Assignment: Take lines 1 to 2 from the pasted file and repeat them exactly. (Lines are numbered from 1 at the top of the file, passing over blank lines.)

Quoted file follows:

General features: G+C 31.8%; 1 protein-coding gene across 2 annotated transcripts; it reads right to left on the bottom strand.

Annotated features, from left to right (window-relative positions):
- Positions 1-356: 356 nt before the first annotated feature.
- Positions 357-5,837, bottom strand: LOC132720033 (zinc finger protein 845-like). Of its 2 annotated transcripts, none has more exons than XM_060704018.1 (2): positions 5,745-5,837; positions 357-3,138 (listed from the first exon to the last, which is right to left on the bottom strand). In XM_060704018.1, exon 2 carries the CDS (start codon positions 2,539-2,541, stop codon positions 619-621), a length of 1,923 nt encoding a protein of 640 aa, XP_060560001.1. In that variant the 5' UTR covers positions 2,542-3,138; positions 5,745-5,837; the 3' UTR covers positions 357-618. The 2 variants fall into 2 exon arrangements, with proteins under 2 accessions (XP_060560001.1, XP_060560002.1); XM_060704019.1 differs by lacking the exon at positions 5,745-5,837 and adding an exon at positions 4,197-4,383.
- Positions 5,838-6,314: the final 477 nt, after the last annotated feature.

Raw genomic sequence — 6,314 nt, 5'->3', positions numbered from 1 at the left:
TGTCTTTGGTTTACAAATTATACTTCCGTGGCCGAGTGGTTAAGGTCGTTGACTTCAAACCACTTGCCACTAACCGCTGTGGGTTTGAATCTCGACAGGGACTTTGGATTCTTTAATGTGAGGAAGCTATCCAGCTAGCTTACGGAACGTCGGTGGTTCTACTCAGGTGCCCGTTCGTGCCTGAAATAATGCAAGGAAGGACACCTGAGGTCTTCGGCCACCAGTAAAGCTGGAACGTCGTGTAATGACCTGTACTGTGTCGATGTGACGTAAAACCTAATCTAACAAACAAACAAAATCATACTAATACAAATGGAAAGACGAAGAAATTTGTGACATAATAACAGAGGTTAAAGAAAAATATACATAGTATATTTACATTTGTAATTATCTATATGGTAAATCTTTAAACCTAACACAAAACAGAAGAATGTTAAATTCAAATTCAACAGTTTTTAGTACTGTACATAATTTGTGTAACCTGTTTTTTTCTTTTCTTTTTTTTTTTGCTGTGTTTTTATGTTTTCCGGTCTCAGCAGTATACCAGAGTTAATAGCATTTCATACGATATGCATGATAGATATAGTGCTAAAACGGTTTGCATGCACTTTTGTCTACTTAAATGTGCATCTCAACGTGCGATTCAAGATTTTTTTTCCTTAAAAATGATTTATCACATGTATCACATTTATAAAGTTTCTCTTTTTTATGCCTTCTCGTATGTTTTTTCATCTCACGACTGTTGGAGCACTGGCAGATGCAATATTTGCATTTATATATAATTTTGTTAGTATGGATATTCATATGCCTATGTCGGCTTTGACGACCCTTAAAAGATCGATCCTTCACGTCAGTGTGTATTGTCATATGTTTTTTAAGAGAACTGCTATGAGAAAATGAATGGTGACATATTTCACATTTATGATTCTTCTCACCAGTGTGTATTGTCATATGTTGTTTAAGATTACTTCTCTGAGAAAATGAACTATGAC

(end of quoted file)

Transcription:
General features: G+C 31.8%; 1 protein-coding gene across 2 annotated transcripts; it reads right to left on the bottom strand.

Annotated features, from left to right (window-relative positions):